In the thread Is there any statistical test that is parametric and non-parametric?, @JohnRos gives an answer saying that

Parametric is used in (at least) two meanings:

  • A - To declare you are assuming the family of the noise distribution up to it's parameters.
  • B - To declare you are assuming the specific functional relationship between the explanatory variables and the outcome.

@whuber counters that

The two meanings in the first paragraph frequently have a unified treatment in the literature: that is, there appears to be no fundamental or important distinction between them.

Question: I am failing to see exactly how and wonder if anyone could provide an explanation.

For example, I find the definition used in the tag information on (created by @whuber) similar to A:

Most statistical procedures derive their justification from a probability model of the observations to which they are applied. Such a model posits that the data appear to be related in a specific way to draws from some probability distribution that is an unknown member of some family of distributions. The family of distributions for a parametric procedure can be described in a natural way by a finite set of real numbers, the "parameters." Examples include the family of Binomial distributions (which can be parameterized by the chance of a "success") and the family of Normal distributions (usually parameterized by an expectation $\mu$ and variance $\sigma^2$). When such a description is not possible, the procedure is termed "nonparametric." Wikipedia provides a list of some non-parametric procedures.

but I cannot reconcile it easily with the description of the notion in James et al. "An Introduction to Statistical Learning" p. 21 which is similar to B:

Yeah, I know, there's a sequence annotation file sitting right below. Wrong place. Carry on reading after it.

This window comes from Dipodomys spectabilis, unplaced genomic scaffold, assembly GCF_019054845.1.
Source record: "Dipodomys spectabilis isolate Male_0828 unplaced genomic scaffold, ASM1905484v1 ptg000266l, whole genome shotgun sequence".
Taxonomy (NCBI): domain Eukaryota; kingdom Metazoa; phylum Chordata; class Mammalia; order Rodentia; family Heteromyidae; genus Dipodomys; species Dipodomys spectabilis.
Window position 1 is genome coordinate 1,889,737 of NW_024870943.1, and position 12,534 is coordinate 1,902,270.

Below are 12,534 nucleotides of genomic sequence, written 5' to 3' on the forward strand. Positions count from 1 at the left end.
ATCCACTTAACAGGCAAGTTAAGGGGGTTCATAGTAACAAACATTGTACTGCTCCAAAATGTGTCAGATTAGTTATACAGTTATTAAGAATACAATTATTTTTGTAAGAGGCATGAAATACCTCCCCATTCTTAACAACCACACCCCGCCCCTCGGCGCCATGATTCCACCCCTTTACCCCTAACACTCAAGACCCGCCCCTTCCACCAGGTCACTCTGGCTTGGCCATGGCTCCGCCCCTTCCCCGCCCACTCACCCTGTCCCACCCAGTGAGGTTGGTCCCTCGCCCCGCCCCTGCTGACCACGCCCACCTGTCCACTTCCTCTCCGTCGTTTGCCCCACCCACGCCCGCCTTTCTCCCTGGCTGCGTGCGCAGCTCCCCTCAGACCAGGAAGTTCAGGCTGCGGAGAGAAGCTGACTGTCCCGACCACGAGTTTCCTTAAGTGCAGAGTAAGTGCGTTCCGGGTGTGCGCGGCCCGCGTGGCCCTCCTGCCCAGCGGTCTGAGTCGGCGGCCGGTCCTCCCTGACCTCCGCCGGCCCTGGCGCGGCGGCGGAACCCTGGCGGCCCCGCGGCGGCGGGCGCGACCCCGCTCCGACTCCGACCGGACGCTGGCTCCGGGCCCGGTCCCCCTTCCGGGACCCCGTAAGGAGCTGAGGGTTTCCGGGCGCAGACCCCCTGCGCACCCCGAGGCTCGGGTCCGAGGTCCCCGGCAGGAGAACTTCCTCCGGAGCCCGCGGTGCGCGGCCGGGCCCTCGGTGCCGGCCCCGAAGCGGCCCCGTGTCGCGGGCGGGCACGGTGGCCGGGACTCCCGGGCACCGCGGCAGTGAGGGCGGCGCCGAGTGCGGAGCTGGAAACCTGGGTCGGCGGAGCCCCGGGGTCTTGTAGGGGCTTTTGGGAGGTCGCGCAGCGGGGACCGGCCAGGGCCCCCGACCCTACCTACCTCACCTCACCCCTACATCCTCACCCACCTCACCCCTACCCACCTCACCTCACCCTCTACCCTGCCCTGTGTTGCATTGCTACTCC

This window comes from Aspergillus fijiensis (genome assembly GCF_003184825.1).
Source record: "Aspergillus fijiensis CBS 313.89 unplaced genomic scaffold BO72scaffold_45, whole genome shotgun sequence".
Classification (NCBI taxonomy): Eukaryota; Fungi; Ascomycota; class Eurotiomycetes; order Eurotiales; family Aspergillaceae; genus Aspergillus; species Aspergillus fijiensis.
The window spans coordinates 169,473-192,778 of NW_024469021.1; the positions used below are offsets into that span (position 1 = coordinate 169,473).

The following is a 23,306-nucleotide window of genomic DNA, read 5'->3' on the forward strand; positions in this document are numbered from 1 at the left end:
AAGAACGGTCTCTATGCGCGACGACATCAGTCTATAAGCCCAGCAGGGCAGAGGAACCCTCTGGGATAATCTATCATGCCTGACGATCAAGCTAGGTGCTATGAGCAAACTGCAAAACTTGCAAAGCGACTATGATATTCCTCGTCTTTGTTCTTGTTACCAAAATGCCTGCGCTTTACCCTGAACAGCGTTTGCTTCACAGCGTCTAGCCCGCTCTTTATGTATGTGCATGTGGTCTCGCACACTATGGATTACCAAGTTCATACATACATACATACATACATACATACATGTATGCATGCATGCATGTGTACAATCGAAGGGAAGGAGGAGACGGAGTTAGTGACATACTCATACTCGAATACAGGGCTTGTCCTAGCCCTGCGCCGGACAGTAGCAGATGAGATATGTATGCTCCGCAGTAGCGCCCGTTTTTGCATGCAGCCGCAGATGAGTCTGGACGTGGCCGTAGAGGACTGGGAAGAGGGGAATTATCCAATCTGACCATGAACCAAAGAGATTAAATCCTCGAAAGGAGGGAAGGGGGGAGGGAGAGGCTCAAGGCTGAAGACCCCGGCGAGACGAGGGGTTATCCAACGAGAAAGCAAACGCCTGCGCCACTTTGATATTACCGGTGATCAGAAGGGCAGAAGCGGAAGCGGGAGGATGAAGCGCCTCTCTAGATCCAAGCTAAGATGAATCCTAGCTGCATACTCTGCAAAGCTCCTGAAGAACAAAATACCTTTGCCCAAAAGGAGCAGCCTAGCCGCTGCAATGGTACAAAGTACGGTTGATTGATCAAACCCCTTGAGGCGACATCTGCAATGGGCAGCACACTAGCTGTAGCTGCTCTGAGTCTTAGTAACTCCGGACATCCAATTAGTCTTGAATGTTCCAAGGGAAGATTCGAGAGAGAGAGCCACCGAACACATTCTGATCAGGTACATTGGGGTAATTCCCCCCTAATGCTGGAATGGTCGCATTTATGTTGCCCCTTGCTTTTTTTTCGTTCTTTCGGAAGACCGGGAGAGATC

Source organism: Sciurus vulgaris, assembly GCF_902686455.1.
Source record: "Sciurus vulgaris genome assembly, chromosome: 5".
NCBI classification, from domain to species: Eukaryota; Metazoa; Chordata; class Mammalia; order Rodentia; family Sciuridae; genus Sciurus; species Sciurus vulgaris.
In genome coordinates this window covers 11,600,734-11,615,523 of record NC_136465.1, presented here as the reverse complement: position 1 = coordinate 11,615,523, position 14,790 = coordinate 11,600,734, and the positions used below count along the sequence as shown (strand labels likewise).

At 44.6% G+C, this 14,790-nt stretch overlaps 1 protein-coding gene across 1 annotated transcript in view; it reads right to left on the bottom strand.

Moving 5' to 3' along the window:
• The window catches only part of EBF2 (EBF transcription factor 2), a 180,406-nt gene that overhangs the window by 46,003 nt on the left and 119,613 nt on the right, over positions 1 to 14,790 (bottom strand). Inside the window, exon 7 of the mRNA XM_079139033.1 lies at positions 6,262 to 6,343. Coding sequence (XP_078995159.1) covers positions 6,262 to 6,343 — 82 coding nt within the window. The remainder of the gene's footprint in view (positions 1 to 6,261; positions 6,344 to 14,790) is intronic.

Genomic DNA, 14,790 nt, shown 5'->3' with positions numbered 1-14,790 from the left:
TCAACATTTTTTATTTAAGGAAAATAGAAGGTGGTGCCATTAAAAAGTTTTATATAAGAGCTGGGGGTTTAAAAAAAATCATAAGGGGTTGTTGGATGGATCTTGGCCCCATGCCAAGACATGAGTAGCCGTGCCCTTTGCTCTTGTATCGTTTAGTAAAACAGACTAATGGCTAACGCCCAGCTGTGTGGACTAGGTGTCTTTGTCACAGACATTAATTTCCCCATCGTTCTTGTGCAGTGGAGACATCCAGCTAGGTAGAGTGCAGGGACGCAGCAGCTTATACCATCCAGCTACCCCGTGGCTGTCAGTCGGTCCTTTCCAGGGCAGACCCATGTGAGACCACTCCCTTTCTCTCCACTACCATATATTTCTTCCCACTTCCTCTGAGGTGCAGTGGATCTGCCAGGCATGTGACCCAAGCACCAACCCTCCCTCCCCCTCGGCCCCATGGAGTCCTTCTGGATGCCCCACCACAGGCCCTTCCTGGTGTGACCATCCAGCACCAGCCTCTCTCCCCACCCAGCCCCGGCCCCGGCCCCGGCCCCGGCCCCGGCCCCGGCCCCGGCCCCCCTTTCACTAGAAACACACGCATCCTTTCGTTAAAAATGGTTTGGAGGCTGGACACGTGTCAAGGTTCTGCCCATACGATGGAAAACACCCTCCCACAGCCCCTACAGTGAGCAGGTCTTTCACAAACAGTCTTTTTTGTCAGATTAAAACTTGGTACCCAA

Parametric methods involve a two-step model-based approach.

  1. First, we make an assumption about the functional form, or shape, of $f$. For example, one very simple assumption is that $f$ is linear in $X$: $$ f(X) = \beta_0 + \beta_1 X_1 + \beta_2 X_2 + \dots + > \beta_p X_p. (2.4) $$ This is a linear model, which will be discussed extensively in Chapter 3. Once we have assumed that $f$ is linear, the problem of estimating $f$ is greatly simplified. Instead of having to estimate an entirely arbitrary $p$-dimensional function $f(X)$, one only needs to estimate the $p+1$ coefficients $\beta_0,\beta_1,\dots,\beta_p$.
  2. After a model has been selected, we need a procedure that uses the training data to fit or train the model. In the case of the linear model fit train (2.4), we need to estimate the parameters $\beta_0,\beta_1,\dots,\beta_p$. That is, we want to find values of these parameters such that $$ Y \approx \beta_0 + \beta_1 X_1 + \beta_2 X_2 + \dots + \beta_p X_p. $$ The most common approach to fitting the model (2.4) is referred to as (ordinary) least squares, which we discuss in Chapter 3. However, least squares least squares is one of many possible ways to fit the linear model. In Chapter 6, we discuss other approaches for estimating the parameters in (2.4).

The model-based approach just described is referred to as parametric; it reduces the problem of estimating $f$ down to one of estimating a set of parameters.

Again, my question can be found above in bold print.

  • $\begingroup$ One evident resolution is that the ISL framework is not probabilistic. A fortiori any definition or concept it could possibly supply of a "parametric" model can refer only to functional relationships. The classical statistical definition explicitly involves a family of probability distributions in addition to a functional relationship, and as such offers a richer, more flexible framework for understanding such concepts. $\endgroup$
    – whuber
    Sep 5 '19 at 15:44
  • $\begingroup$ In response to Isabella Ghement's answer, I wish to emphasize that you are quoting only the last of a series of comments I wrote in that thread and thereby have not revealed the essential background and context needed to understand it. The other comments include references and explanations that (I hope) relieve the ambiguity in this short quotation. $\endgroup$
    – whuber
    Sep 5 '19 at 16:02